Bound to Happen
We just came across a report stating that many in the industry are of the opinion that labor practices are a major reason for throughput disparity throughout U.S. container ports. Although the disparity they speak of cannot be questioned, the rationale behind the “opinion” doesn’t hold water. Well, maybe it does hold water … because that kind of thinking is all wet.
“We just keep on patching and maintaining more of the ageing (ILA and ILWU) gangs who are more concerned with maintaining their sweet jobs and how they can pass them on to the next generation,” said the official of one U.S. shipping agency. A spokesman at an East Coast port, however – in a position closer to the action – credited his port’s high output to a work force of “seasoned professionals,” many of them third – and fourth – generation longshore workers, and an “excellent working relationship” between the ILA local and the terminal operators’ organization.
And from still another vantage point, an official of a shipping line wisely admitted that he was at a loss to explain the throughput gap between U.S. ports and those overseas. The issue is especially critical, he said, at the ports in Los Angeles and Long Beach, the nation’s busiest container ports.
We provided an explanation for this disparity in two earlier commentaries. In Vol. X, Art. 25, we pointed out that China’s throughput flow of 12,000 TEUs per acre annually is directed away from the port … to the wide, wide open seas where there are no supply line constraints. Chinese ports could even double or even triple these numbers if required to do so, we reasoned, because there’s no reason why they couldn’t. There are no impeding restraints in the wide, wide open seas.
U.S. ports, on the other hand, will be stuck with their low, low throughput rates because the flow of imports is inward, and congestion along the entire supply chain is inevitable. Because U.S. ports are maxed out, increasing volumes result in bottlenecks and backups. There are no magic bullets available to this primitive concept. Ports officials have painted themselves into a corner.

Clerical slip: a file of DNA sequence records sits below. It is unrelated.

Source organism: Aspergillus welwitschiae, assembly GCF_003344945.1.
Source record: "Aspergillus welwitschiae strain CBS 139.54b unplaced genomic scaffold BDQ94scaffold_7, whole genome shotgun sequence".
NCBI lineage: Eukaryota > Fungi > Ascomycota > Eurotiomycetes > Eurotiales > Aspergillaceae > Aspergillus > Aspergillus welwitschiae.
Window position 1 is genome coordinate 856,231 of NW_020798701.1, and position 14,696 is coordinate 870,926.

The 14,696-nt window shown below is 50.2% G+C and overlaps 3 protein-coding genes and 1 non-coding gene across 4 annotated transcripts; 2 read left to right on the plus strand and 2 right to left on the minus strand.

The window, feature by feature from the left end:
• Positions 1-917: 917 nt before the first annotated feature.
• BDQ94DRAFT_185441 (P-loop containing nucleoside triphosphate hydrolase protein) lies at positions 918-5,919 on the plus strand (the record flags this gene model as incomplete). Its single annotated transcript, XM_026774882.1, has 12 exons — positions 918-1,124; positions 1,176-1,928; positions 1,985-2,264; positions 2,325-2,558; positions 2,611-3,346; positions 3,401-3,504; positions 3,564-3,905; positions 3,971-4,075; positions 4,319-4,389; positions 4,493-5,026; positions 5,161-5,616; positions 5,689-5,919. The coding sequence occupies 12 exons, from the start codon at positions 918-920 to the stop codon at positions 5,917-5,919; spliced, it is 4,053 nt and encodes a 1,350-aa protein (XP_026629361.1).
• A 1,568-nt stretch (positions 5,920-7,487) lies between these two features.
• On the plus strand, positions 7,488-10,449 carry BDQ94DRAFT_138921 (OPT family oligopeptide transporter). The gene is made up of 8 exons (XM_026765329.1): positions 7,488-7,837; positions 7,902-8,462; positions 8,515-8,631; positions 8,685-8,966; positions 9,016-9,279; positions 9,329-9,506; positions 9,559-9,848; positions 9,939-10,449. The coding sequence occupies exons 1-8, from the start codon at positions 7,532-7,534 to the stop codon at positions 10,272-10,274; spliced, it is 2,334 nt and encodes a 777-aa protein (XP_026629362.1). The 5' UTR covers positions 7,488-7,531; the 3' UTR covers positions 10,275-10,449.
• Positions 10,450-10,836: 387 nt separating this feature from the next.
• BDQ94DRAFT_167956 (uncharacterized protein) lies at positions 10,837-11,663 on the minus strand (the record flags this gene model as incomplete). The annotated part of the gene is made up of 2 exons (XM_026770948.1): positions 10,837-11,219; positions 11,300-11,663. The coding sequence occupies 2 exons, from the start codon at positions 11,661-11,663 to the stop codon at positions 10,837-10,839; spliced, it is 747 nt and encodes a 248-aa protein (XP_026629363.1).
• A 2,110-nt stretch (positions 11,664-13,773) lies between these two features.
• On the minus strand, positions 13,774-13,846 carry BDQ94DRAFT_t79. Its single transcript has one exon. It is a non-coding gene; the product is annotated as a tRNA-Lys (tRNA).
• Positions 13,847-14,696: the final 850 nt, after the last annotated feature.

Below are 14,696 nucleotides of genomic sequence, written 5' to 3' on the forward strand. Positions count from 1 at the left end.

In Vol. XII, Art. 39, we noted that Gary Ferrulli saw glaring weaknesses in the performances of U.S. West Coast container terminals. He revealed that, although we’ve been led to believe that rates of 35 to 40 lifts per hour were being achieved, those terminals are recording about 24 lifts per hour. The reason? Congestion. Everything is backed up, Gary pointed out. The bottlenecks which prevent a smooth flow of goods from the ships, through the terminals, and eventually into traffic corridors, originate back in the cramped, congested and inefficient storage, retrieval and delivery operations of our primitive container terminals. Is it any wonder that West Coast crane operators have low productivity numbers?
And it isn’t as though the labor force is being paid minimal wages. Low wages are not the reason for the low throughput. The average pay for full-time ILWU longshoremen last year, in fact, was $ 127,000, and the average pay for marine clerks was $ 145,000, so the issue isn’t labor related. The truth is, more work a longshoreman can turn out, the more money he takes home. No, hard-hatted laborers are not the cause of bottlenecks and low productivity — hard-headed officials are.